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Devolution possible 'without an elected mayor'

The leader of North Lincolnshire Council says authority leaders across the county need to know what they want to achieve from another county-wide devolution bid.

Council leaders across the Greater Lincolnshire region have had informal discussions with the government about potentially revisiting the idea.

Councillor Rob Waltham confirmed that leaders and Boston MP, Matt Warman, had met with the government and had “positive discussions”.

It comes after Lincolnshire County Council leader, Martin Hill, said that there is still an appetite for more powers from Westminster across the county but without an elected mayor.

Councillor Waltham said that leaders need to look at the options available to them. "I think it's about being broad and having a positive discussion about what the options are,” he said.

“What do we want it to do first of all? My view is very much around what we want to achieve from devolution in Lincolnshire.

“I think if you get that right then everything else from a governance perspective will fall into play.”

He added that the region needs to look at other areas of the country where combined authorities have been set up and “think carefully” about what that means for Lincolnshire.

The county council and South Kesteven District Council previously rejected a devolution offer of £450 million back in 2016 over fears of further bureaucracy with a directly elected mayor.

But Councillor Hill said that a new framework could be put in place by the government to allow for a devolved region without an elected mayor.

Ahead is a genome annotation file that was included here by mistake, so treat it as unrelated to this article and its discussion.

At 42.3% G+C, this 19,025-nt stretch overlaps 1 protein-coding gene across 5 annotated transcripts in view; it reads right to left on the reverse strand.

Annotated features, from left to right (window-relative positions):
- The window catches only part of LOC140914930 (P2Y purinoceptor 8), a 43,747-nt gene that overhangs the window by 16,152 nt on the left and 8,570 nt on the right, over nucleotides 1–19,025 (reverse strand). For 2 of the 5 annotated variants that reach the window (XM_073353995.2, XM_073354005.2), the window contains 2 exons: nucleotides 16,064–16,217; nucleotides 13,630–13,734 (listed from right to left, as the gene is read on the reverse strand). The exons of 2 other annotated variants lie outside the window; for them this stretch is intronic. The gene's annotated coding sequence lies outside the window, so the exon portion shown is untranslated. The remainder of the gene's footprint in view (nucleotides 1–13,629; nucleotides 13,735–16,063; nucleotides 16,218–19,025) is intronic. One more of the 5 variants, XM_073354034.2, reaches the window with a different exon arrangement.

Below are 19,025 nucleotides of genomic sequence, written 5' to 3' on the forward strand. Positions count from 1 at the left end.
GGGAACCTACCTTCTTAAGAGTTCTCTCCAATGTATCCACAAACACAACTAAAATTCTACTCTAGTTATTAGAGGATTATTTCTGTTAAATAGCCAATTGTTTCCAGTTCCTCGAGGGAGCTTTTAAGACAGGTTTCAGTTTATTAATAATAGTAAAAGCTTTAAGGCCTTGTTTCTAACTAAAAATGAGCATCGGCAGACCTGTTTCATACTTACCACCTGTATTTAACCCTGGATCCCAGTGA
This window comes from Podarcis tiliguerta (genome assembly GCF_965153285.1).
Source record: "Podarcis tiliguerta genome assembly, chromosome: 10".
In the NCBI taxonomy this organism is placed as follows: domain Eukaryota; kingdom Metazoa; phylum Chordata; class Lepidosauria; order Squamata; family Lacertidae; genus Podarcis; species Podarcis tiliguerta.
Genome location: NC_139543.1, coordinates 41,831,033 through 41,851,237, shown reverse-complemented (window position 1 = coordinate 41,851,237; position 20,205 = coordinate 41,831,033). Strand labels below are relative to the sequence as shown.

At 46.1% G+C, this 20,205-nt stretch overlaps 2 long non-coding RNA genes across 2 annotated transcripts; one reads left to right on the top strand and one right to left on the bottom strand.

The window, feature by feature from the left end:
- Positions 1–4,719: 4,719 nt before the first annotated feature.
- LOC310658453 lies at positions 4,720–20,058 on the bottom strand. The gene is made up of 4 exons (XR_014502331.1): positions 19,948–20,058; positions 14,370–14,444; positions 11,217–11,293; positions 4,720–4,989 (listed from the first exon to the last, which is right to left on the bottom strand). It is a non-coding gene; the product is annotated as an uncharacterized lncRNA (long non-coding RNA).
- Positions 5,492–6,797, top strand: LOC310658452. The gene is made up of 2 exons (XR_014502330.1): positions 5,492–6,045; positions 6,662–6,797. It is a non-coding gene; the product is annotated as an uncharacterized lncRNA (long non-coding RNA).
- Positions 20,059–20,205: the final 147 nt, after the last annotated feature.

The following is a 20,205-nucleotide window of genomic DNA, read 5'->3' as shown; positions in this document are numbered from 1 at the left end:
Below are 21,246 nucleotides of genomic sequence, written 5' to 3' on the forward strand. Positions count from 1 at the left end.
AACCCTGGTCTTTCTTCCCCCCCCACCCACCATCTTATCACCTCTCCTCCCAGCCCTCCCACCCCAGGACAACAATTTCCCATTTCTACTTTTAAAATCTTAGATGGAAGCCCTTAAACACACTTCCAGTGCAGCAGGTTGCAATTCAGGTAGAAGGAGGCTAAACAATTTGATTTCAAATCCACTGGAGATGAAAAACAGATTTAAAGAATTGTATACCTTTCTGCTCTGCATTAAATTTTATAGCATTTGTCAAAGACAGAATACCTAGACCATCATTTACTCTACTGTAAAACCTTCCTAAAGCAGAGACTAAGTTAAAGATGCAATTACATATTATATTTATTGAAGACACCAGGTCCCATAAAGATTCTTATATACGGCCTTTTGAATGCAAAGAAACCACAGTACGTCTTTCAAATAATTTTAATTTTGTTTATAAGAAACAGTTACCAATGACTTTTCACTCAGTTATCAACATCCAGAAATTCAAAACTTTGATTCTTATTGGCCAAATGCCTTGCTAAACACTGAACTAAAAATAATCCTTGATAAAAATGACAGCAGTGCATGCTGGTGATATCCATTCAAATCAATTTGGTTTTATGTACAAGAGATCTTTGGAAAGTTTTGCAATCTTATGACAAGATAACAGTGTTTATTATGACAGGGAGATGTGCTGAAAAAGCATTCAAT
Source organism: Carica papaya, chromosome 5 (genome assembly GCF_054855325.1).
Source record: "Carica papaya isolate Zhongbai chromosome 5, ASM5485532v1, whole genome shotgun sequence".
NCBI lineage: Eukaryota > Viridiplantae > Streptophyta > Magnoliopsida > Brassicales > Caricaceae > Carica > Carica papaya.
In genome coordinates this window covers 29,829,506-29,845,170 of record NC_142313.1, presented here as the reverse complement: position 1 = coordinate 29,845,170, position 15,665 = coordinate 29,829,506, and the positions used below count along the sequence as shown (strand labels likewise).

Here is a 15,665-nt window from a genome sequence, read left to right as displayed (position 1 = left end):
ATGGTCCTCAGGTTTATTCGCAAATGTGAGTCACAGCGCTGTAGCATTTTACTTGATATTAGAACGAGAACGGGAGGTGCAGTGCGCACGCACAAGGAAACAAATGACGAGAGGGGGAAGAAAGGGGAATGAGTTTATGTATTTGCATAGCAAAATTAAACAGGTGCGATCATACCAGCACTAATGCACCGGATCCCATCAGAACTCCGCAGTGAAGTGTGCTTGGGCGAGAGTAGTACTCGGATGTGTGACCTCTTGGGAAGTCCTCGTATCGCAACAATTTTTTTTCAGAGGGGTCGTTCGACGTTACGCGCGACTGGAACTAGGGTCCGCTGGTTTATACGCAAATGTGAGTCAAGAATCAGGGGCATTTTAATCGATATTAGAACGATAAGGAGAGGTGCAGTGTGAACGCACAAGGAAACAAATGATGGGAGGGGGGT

“The government has indicated that it is now ready to think about offering devolution to areas that currently haven’t got it,” he said.

“The previous rules were that to get devolution you had to have a directly elected mayor. Under the new consultation, the government is now saying an elected mayor is no longer compulsory, so you could still have devolution without having all the bureaucracy of having a mayor.

“We are looking at possibilities of what that means and what we could do to get some devolution.”

North East Lincolnshire Council leader, Ray Oxby, previously said that “it would be too early” to tell whether or not residents in the region would support another devolution bid.

Further meetings are planned between council leaders on the matter.

In 2016, the Greater Lincolnshire devolution deal was rejected over fears that an elected mayor would have created more bureaucracy. The deal on offer would have created a new combined authority, with a directly elected mayor. The new authority would also have received £15 million a year for the next 30 years for infrastructure projects.

Current combined authorities include Greater Manchester, Cambridgeshire and Peterborough, West Midlands and the Sheffield City Region.


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